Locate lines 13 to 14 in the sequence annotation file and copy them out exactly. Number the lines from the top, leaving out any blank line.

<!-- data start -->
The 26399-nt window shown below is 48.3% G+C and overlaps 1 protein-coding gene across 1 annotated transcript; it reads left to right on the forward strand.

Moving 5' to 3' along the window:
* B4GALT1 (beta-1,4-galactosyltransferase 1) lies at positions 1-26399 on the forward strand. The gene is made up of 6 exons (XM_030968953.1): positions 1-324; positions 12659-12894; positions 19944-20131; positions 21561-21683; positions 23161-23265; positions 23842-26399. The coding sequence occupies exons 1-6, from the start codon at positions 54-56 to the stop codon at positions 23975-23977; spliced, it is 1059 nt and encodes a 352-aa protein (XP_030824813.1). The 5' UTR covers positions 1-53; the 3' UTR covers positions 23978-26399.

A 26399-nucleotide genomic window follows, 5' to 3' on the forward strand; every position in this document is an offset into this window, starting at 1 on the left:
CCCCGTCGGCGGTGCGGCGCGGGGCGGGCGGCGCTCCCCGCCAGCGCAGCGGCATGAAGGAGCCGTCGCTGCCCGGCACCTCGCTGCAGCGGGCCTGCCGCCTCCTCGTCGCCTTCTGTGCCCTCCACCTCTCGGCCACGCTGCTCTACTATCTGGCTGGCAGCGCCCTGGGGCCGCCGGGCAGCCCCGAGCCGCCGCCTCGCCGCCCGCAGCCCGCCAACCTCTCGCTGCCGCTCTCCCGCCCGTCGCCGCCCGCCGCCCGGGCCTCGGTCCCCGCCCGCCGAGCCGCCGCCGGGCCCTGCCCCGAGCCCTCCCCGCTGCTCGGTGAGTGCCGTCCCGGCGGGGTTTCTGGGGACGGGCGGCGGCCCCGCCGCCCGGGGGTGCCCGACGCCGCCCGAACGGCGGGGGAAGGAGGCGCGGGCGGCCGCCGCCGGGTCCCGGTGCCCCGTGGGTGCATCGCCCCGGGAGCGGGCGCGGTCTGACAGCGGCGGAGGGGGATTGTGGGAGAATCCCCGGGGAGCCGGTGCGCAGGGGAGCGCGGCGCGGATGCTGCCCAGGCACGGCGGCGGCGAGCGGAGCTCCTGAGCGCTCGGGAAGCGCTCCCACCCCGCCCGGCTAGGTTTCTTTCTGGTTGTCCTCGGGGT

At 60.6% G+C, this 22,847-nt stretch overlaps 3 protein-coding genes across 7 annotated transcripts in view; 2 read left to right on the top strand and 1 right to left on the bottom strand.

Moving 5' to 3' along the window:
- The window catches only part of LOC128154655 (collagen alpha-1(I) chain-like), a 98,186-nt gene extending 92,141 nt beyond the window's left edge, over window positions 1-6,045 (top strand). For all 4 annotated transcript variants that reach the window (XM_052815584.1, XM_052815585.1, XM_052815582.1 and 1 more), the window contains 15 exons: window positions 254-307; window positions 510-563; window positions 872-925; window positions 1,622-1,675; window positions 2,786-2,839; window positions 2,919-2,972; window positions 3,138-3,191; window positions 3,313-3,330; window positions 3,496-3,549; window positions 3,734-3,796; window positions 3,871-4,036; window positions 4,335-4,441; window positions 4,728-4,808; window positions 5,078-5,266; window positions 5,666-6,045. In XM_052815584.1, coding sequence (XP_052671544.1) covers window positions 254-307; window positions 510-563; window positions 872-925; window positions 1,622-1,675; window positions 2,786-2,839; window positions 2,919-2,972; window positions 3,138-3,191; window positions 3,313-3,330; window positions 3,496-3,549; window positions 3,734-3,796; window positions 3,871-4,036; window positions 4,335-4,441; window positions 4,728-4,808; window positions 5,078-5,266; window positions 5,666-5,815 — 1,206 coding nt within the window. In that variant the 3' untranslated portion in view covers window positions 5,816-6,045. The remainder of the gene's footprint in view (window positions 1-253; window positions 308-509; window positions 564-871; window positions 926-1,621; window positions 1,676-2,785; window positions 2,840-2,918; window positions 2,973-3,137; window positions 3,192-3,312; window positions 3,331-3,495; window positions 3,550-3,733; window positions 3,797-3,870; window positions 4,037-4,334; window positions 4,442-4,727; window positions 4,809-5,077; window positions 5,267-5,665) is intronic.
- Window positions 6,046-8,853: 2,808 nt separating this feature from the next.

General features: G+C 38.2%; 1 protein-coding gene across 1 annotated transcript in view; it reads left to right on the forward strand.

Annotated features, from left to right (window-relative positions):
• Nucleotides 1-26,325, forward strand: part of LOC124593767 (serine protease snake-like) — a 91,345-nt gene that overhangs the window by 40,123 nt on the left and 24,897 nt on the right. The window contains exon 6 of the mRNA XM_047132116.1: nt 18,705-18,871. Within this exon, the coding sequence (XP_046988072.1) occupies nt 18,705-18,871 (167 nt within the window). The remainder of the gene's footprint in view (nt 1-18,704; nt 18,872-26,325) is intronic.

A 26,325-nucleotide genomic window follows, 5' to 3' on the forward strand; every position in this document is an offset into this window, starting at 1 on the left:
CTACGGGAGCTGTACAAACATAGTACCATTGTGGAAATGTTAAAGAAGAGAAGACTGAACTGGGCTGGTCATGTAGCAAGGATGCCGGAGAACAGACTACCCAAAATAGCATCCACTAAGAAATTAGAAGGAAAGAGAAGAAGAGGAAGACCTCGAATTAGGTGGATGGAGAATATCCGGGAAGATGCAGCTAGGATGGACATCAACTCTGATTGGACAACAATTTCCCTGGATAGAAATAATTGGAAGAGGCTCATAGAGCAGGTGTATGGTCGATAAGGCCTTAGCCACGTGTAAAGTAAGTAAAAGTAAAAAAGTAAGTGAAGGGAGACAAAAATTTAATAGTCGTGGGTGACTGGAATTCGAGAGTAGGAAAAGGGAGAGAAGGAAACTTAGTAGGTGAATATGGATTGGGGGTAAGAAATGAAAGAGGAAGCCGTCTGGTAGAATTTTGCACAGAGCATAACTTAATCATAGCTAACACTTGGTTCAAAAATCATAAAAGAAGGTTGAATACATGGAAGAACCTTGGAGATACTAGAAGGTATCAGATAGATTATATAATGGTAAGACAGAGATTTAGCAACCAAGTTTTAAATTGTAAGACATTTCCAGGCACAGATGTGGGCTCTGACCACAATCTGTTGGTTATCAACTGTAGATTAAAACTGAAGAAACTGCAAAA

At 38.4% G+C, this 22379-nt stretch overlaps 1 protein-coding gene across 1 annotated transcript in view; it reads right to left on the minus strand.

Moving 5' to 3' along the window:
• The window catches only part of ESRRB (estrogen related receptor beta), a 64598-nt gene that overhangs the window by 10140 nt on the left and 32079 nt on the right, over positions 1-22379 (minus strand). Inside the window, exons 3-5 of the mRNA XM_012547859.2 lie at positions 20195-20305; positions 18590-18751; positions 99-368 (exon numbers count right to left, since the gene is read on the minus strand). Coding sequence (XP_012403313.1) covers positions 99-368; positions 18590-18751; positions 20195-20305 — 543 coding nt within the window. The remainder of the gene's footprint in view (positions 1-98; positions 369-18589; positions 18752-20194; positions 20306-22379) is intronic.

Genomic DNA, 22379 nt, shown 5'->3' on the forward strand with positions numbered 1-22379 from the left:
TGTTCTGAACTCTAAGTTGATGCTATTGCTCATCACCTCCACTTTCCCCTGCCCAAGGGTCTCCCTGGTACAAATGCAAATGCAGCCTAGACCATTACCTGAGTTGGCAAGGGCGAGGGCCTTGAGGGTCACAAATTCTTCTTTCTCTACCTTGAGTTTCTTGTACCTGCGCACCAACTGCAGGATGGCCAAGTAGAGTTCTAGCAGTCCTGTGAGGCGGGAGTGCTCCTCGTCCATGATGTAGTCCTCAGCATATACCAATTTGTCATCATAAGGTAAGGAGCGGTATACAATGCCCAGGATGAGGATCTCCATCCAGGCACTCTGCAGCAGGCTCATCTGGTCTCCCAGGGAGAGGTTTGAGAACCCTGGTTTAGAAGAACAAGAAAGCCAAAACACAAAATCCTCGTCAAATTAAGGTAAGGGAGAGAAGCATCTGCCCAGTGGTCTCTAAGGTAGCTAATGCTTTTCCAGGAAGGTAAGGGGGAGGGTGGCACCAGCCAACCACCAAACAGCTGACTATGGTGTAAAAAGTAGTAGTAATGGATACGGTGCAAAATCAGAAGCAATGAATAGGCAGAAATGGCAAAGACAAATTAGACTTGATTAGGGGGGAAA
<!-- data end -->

A 26,325-nucleotide genomic window follows, 5' to 3' on the forward strand; every position in this document is an offset into this window, starting at 1 on the left:
CTACGGGAGCTGTACAAACATAGTACCATTGTGGAAATGTTAAAGAAGAGAAGACTGAACTGGGCTGGTCATGTAGCAAGGATGCCGGAGAACAGACTACCCAAAATAGCATCCACTAAGAAATTAGAAGGAAAGAGAAGAAGAGGAAGACCTCGAATTAGGTGGATGGAGAATATCCGGGAAGATGCAGCTAGGATGGACATCAACTCTGATTGGACAACAATTTCCCTGGATAGAAATAATTGGAAGAGGCTCATAGAGCAGGTGTATGGTCGATAAGGCCTTAGCCACGTGTAAAGTAAGTAAAAGTAAAAAAGTAAGTGAAGGGAGACAAAAATTTAATAGTCGTGGGTGACTGGAATTCGAGAGTAGGAAAAGGGAGAGAAGGAAACTTAGTAGGTGAATATGGATTGGGGGTAAGAAATGAAAGAGGAAGCCGTCTGGTAGAATTTTGCACAGAGCATAACTTAATCATAGCTAACACTTGGTTCAAAAATCATAAAAGAAGGTTGAATACATGGAAGAACCTTGGAGATACTAGAAGGTATCAGATAGATTATATAATGGTAAGACAGAGATTTAGCAACCAAGTTTTAAATTGTAAGACATTTCCAGGCACAGATGTGGGCTCTGACCACAATCTGTTGGTTATCAACTGTAGATTAAAACTGAAGAAACTGCAAAA